Following the heavier content of this week's other two CDs, Blues '65 is an altogether lighter affair. It's an unashamed celebration of the sounds of 1965, a time when everything was radio-friendly and catchy. These are the sounds that influenced Otis Grand during his teenage years.
Guitarist Magazine voted Otis ''one of the top 50 greatest Blues guitarists who ever walked the earth'' and B.B. King is quoted as saying, ''Otis plays the guitar like I did when I was young.''
No fewer than 13 musicians are credited on Blues '65. Sugar Ray Norcia provides the majority of the vocals and the whole thing is given a blistering kick courtesy of the five-piece horn section.
Classics from the era rub shoulders with new songs, all sharing the common mission statement: ''If it's not danceable it's not recordable.''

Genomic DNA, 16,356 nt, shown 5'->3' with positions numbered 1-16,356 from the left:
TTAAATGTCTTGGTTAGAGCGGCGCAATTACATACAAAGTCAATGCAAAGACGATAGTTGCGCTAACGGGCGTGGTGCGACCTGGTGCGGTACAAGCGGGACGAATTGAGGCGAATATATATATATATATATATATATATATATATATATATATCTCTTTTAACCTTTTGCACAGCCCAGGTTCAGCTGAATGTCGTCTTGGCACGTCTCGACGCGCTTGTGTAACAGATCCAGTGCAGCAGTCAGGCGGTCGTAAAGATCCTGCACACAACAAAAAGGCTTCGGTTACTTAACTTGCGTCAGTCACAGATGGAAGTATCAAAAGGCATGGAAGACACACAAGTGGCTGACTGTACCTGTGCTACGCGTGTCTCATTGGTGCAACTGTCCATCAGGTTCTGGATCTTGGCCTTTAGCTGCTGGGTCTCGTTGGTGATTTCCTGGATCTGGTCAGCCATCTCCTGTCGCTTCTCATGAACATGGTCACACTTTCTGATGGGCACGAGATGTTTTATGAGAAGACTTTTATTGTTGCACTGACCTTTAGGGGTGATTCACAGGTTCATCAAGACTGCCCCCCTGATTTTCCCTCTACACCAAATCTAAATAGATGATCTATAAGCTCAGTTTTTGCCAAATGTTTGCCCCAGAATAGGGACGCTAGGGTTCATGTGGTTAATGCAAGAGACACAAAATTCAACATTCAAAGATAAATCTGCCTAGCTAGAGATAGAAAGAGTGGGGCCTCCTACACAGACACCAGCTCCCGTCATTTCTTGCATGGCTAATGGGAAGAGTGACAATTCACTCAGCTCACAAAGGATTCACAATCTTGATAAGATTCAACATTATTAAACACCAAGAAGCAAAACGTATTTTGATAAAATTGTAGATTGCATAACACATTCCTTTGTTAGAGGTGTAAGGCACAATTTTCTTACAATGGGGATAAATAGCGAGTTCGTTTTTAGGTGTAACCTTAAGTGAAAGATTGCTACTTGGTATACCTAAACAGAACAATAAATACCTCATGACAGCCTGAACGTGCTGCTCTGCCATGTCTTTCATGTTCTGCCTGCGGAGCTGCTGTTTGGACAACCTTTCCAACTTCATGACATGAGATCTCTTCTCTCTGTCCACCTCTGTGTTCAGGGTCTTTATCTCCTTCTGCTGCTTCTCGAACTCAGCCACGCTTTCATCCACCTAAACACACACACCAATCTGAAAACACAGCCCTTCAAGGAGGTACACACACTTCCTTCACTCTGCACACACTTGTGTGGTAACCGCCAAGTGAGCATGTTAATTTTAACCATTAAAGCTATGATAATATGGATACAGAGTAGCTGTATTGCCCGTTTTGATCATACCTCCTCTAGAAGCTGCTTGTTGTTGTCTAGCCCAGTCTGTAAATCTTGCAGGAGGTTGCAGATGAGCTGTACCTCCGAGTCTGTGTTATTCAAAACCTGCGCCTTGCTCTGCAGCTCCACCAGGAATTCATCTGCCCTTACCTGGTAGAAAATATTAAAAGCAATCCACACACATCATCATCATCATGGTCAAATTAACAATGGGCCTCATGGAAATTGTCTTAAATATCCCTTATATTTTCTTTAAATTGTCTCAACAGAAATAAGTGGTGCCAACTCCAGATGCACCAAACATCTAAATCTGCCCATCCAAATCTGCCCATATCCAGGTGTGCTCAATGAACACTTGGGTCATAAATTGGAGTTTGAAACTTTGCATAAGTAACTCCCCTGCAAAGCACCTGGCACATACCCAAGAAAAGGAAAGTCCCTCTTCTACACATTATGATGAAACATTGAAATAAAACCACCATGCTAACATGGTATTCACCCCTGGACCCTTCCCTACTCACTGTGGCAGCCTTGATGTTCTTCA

The opener - Pretend - is a well-known favourite, familiar to listeners of various eras, whether in the form of the Nat King Cole, Carl Mann or Alvin Stardust versions. It's lively and energetic and it sets the scene very well for what is to follow.
But don't take my word for it - have a listen for yourself:
The liner notes offer a list of highlights of 1965 to set the music in context. An average house in the UK cost £3,660; Elvis was Crying in the Chapel and Trigger (the horse) died.
Who Will The Next Fool Be
Bad News Blues On TV
Rumba Conga Twist
Do You Remember (When)
I Washed My Hand In Muddy Water
Please Don't Leave
In Your Backyard
The Shag Shuffle
Those Days Are Gone
Baby Please (Don't Tease)
Stand out tracks: Pretend, Midnight Blues, Those Days Are Gone.